Tuesday, September 21, 2010

Organizing My Thoughts

I like to say that my mind is like my computer. Often there are many programs open at once and they are all fighting for my time and attention.  In an effort to avoid a complete brain freeze, I open one more. My journal file. Writing with no purpose is  one of the most productive things I can do. It is then and only then I am able to make sense of the conversation in and around me and figure out what I need to do next.

I have been keeping a journal since the time it was called a diary and came with a lock and key so my parents could not read my deepest, darkest secrets.  I don't remember when I started but I do know I have boxes of them stored away in an array of color and texture. It has been suggested that I burn them, but I prefer not to. Periodically I dip into one, look at the month and year and try to remember where I was before I try to decipher my handwriting.

When I was researching the nineties for my novel, I pulled several out. I wanted to see what insight I could get into the time and my mindset. I was straightening up the other day and found one of those journals open to August 1995. These are some excerpts from the entry on that page.

I've always said that when I stopped having fun it would be time to leave this job.
Write. I want to write. I believe that to be my God given talent.
I am afraid, afraid of finding out I'm not as talented as I think and afraid of finding out I might be.


Pretty wild huh? Apparently I have always known I wanted to write. But I don't remember admitting it out loud to anyone, even to my journal. And certainly not fifteen years ago!  I don't remember letting the Universe know I was ready to leave that job.  But apparently I did and while I was too scared to say it aloud, I was not as intimidated to write it down.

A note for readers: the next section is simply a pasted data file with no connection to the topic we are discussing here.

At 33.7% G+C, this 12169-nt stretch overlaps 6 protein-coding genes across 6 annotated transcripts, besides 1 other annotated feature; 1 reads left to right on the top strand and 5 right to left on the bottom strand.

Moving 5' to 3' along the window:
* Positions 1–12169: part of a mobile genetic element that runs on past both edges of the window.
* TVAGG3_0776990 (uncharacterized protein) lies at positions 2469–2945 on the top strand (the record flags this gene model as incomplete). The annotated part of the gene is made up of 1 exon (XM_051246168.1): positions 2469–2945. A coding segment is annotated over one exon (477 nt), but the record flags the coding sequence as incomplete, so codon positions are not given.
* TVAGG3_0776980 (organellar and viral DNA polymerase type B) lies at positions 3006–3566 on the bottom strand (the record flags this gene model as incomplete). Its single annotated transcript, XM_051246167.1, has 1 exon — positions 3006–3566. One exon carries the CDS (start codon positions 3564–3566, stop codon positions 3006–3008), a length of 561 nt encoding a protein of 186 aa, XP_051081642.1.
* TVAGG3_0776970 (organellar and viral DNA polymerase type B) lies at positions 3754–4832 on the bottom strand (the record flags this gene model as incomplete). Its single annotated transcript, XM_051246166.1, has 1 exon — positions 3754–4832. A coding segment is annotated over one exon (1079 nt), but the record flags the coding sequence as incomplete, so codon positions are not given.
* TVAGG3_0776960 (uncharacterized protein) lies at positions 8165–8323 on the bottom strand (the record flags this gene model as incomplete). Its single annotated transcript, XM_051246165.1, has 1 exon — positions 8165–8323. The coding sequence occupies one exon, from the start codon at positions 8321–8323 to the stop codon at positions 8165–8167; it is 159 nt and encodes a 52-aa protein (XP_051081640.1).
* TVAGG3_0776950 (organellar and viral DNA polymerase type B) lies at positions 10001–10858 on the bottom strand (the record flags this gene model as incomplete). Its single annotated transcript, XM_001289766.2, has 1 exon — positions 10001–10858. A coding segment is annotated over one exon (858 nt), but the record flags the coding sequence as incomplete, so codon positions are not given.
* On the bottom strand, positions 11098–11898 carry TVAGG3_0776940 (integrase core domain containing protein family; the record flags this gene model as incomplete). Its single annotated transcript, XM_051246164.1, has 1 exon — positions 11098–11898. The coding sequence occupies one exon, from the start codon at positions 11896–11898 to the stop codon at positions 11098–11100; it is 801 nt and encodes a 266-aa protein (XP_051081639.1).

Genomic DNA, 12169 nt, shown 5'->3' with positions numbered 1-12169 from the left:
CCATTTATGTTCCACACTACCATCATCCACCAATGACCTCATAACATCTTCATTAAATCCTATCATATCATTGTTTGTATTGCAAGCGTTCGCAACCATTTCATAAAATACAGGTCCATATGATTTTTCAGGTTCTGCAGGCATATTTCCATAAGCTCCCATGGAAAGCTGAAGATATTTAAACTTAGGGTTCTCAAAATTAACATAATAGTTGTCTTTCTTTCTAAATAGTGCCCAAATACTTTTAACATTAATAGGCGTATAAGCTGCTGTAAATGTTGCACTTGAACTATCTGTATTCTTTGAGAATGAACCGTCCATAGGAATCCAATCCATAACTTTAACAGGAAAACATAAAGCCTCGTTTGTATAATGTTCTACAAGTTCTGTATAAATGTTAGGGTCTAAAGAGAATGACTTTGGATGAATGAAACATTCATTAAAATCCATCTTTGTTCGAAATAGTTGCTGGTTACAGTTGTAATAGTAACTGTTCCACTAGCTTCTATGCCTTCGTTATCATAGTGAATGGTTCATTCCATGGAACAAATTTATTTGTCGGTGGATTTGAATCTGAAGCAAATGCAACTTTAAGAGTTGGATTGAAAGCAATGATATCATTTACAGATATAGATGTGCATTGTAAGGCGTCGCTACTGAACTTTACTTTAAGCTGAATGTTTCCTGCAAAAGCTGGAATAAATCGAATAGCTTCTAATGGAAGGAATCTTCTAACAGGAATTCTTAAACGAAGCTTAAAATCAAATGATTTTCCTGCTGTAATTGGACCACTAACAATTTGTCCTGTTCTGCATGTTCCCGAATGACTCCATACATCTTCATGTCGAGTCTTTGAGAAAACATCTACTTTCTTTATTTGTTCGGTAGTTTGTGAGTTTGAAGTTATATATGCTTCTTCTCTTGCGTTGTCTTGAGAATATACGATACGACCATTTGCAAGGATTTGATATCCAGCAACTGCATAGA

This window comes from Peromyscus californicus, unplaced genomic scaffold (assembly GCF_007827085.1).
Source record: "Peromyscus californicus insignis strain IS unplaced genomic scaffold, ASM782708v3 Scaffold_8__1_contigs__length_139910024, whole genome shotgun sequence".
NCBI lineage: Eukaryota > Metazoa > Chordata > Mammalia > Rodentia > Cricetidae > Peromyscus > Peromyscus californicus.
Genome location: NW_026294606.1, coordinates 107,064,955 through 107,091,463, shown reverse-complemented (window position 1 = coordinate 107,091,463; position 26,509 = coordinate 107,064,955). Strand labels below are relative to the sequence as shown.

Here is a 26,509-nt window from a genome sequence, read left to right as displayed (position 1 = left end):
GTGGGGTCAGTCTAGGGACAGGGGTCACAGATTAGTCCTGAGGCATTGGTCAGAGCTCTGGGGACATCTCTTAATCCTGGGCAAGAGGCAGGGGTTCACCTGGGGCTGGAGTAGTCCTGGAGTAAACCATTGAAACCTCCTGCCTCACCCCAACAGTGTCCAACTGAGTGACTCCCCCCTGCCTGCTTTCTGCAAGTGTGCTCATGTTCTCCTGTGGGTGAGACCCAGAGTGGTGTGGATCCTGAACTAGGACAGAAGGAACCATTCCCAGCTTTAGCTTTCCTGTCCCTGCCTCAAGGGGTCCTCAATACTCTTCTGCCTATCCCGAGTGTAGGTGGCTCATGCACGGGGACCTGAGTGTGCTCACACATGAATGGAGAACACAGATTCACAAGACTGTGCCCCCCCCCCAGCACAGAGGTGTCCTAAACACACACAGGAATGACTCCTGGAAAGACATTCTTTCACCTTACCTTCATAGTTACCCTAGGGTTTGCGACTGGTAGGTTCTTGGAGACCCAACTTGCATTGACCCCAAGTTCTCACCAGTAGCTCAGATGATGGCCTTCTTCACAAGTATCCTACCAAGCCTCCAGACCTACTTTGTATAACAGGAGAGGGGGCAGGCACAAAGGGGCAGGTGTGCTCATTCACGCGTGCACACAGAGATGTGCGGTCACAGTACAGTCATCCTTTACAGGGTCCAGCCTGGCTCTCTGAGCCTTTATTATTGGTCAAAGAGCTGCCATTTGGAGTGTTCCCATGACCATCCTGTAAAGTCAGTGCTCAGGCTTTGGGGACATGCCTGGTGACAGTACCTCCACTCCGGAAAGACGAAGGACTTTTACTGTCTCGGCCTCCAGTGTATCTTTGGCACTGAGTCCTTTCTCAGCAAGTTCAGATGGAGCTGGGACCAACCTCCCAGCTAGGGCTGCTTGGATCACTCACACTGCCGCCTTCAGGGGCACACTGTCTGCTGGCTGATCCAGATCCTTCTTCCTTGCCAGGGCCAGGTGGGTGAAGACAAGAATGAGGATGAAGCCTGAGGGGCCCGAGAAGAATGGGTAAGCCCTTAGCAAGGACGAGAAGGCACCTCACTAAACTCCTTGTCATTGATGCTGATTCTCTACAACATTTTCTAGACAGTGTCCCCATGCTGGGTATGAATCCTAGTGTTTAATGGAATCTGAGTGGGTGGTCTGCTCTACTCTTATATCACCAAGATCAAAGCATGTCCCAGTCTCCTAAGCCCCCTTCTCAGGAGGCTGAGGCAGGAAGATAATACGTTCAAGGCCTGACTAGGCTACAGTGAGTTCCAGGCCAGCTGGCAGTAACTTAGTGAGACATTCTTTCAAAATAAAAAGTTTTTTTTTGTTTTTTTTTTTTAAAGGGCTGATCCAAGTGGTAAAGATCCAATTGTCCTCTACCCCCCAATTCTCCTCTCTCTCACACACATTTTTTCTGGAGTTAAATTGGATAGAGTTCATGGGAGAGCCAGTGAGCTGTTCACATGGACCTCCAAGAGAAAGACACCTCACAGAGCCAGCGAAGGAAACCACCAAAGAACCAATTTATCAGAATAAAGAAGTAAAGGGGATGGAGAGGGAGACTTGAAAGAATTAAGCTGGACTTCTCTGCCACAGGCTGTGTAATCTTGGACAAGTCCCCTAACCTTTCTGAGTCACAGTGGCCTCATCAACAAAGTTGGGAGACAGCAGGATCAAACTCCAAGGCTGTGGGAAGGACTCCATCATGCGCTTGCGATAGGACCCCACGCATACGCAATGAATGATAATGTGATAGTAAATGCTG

As it turned out, while I did not leave the industry, I did leave that company less than two years later. I tried rejuvenation instead of complete reinvention and segued from radio to television. But I was still a long way from writing much of any place but those journals.

Now Don Draper is keeping a journal. Yes, there is much about the world of Mad Men I love. From the time frame to the depiction of the advertising industry, to the place of women in it and the subtle acknowledgments while things have changed in the world, they have not changed as much as we like to believe. And now I love the use of the journal.

"My mind is a jumble. I cannot organize my thoughts." - a Don Draper entry


Mad Men Season 4 Episode 9



Don is trying to get clear. There is no one he can completely trust and feel safe with to share any of it. So he is writing. His is a spiral notebook with no lock and key and no computer password. He keeps his hidden between the folds of his newspaper.

It's an excellent device for the show. We can understand better who the 'real' Don Draper is while he remains a mystery to the other characters. The 'real' Don Draper is more interesting and even more complex than we had imagined. But isn't that what happens when you reveal your true self?

The thing about journal writing is that it helps you to get clear. I've never completed an entry not feeling lighter and less burdened. It's a discovery process to your inner self. And if you are a pack rat like me and hold on to them, sometime when the future is now, you find out you have been on a path to here for longer than you thought.

But the real key is what you do after organizing your thoughts. Do you close the cover and forget about it for a decade or so or do you take a step forward immediately and do something? Or like Don Draper, do you hide it in some not so secret place, because the truth is you really want it to be read?

Do you keep a journal?
Is it is easier for you to express your thoughts by writing them or speaking them?
What do you do to organize the chatter in your mind?
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